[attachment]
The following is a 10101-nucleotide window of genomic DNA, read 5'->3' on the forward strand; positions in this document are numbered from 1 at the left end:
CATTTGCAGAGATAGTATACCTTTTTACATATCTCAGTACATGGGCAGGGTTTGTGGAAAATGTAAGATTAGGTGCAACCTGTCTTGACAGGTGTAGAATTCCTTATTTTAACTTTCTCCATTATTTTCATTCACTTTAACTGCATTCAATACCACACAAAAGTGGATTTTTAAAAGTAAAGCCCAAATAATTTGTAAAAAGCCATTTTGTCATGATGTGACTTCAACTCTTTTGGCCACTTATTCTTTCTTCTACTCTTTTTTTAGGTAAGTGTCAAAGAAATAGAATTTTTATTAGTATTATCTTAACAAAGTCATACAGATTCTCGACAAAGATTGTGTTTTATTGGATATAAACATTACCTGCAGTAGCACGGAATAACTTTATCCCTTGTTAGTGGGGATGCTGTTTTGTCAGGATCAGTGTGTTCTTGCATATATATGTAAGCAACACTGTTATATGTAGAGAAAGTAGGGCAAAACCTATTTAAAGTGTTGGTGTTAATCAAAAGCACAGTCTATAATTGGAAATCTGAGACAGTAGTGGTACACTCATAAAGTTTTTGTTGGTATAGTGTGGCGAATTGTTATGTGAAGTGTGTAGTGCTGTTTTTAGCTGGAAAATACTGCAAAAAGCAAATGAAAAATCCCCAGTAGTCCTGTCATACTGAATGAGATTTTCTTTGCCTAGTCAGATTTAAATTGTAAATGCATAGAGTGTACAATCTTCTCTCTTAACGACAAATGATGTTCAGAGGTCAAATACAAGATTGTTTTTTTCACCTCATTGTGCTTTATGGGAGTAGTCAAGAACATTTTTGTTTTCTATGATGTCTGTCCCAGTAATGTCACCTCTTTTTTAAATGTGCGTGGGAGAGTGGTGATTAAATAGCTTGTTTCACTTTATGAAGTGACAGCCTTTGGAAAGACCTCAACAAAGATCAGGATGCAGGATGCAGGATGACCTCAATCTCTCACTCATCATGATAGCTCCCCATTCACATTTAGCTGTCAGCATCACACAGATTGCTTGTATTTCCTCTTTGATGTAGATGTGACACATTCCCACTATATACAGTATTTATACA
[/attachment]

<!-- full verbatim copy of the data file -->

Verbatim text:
The following is a 10101-nucleotide window of genomic DNA, read 5'->3' on the forward strand; positions in this document are numbered from 1 at the left end:
CATTTGCAGAGATAGTATACCTTTTTACATATCTCAGTACATGGGCAGGGTTTGTGGAAAATGTAAGATTAGGTGCAACCTGTCTTGACAGGTGTAGAATTCCTTATTTTAACTTTCTCCATTATTTTCATTCACTTTAACTGCATTCAATACCACACAAAAGTGGATTTTTAAAAGTAAAGCCCAAATAATTTGTAAAAAGCCATTTTGTCATGATGTGACTTCAACTCTTTTGGCCACTTATTCTTTCTTCTACTCTTTTTTTAGGTAAGTGTCAAAGAAATAGAATTTTTATTAGTATTATCTTAACAAAGTCATACAGATTCTCGACAAAGATTGTGTTTTATTGGATATAAACATTACCTGCAGTAGCACGGAATAACTTTATCCCTTGTTAGTGGGGATGCTGTTTTGTCAGGATCAGTGTGTTCTTGCATATATATGTAAGCAACACTGTTATATGTAGAGAAAGTAGGGCAAAACCTATTTAAAGTGTTGGTGTTAATCAAAAGCACAGTCTATAATTGGAAATCTGAGACAGTAGTGGTACACTCATAAAGTTTTTGTTGGTATAGTGTGGCGAATTGTTATGTGAAGTGTGTAGTGCTGTTTTTAGCTGGAAAATACTGCAAAAAGCAAATGAAAAATCCCCAGTAGTCCTGTCATACTGAATGAGATTTTCTTTGCCTAGTCAGATTTAAATTGTAAATGCATAGAGTGTACAATCTTCTCTCTTAACGACAAATGATGTTCAGAGGTCAAATACAAGATTGTTTTTTTCACCTCATTGTGCTTTATGGGAGTAGTCAAGAACATTTTTGTTTTCTATGATGTCTGTCCCAGTAATGTCACCTCTTTTTTAAATGTGCGTGGGAGAGTGGTGATTAAATAGCTTGTTTCACTTTATGAAGTGACAGCCTTTGGAAAGACCTCAACAAAGATCAGGATGCAGGATGCAGGATGACCTCAATCTCTCACTCATCATGATAGCTCCCCATTCACATTTAGCTGTCAGCATCACACAGATTGCTTGTATTTCCTCTTTGATGTAGATGTGACACATTCCCACTATATACAGTATTTATACA